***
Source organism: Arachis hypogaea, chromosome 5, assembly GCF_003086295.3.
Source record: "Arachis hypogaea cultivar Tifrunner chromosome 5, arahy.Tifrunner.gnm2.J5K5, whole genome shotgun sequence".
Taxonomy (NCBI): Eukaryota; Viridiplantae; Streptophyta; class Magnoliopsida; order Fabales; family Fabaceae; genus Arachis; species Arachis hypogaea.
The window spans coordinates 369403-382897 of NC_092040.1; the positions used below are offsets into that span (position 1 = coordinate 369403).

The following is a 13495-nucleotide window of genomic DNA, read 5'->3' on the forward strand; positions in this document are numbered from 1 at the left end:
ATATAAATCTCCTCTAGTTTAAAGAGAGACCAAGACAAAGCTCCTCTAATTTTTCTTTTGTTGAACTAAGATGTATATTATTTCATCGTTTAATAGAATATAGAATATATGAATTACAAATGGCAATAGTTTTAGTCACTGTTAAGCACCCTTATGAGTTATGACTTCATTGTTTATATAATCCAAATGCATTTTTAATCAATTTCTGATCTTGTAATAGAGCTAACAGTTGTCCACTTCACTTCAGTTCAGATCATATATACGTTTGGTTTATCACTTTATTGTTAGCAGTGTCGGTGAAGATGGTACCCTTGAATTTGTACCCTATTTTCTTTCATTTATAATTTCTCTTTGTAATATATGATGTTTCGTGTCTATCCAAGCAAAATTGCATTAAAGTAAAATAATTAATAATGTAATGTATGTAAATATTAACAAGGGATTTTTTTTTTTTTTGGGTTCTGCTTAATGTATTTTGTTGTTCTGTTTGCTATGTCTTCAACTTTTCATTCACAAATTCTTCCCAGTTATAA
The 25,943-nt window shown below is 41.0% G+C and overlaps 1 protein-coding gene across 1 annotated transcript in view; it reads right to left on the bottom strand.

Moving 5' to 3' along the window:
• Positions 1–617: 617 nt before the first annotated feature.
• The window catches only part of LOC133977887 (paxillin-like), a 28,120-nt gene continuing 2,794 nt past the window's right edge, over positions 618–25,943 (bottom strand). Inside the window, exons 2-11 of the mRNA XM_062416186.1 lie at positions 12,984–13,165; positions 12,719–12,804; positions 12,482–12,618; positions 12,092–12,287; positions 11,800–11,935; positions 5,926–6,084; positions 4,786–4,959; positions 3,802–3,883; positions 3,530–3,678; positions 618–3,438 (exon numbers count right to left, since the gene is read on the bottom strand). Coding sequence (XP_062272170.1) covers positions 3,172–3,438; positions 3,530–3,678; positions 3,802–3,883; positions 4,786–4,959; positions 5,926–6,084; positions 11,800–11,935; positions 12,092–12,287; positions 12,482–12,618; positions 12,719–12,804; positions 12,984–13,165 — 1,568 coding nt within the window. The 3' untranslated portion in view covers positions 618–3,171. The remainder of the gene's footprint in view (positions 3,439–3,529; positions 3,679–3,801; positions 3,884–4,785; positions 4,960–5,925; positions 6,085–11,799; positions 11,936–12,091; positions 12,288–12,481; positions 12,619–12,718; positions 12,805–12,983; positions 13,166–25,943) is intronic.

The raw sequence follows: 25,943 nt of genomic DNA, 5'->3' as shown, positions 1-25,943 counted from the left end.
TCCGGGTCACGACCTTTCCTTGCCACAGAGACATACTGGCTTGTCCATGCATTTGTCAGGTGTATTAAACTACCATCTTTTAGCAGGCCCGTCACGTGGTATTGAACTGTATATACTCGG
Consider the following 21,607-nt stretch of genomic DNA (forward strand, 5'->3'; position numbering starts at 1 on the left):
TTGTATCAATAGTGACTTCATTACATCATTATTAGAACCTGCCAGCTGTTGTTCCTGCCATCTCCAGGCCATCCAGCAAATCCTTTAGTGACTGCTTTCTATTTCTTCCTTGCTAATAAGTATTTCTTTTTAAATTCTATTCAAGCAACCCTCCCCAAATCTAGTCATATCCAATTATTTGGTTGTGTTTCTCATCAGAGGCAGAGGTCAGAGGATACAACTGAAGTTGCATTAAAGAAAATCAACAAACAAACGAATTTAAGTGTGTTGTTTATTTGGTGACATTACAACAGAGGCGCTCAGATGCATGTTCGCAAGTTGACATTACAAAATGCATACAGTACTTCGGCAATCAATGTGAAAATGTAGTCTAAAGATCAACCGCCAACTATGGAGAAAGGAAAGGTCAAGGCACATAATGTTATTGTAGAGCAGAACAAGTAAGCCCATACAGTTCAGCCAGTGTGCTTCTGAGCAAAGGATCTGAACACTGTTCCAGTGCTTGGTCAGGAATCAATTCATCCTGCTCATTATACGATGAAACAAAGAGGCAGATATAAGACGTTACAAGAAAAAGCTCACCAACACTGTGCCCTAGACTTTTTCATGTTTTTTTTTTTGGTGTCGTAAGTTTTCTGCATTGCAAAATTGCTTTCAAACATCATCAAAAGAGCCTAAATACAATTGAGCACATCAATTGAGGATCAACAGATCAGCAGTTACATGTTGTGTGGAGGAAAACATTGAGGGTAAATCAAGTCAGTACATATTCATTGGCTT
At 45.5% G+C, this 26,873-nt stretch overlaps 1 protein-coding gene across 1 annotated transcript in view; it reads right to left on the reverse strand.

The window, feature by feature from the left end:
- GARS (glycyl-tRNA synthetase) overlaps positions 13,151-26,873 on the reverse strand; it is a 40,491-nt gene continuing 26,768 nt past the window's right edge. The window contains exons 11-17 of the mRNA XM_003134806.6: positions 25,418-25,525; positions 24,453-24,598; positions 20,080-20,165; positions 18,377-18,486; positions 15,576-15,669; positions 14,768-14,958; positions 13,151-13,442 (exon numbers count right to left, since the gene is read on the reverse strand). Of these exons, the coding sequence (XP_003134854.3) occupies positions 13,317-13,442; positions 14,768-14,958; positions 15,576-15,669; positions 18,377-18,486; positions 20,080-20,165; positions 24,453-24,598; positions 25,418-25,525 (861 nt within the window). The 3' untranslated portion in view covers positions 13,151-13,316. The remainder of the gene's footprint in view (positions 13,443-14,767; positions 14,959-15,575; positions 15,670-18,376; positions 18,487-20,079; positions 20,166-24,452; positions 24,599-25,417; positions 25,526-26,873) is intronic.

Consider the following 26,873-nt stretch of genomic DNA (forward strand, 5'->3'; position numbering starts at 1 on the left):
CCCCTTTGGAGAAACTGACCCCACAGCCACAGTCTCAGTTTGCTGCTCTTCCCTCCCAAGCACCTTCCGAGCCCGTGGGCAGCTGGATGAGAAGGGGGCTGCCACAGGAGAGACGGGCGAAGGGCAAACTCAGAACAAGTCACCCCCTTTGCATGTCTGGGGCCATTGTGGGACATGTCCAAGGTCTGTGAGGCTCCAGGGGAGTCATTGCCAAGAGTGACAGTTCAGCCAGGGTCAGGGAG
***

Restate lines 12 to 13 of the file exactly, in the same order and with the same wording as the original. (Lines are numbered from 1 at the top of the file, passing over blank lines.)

TCCGGGTCACGACCTTTCCTTGCCACAGAGACATACTGGCTTGTCCATGCATTTGTCAGGTGTATTAAACTACCATCTTTTAGCAGGCCCGTCACGTGGTATTGAACTGTATATACTCGG
Consider the following 21,607-nt stretch of genomic DNA (forward strand, 5'->3'; position numbering starts at 1 on the left):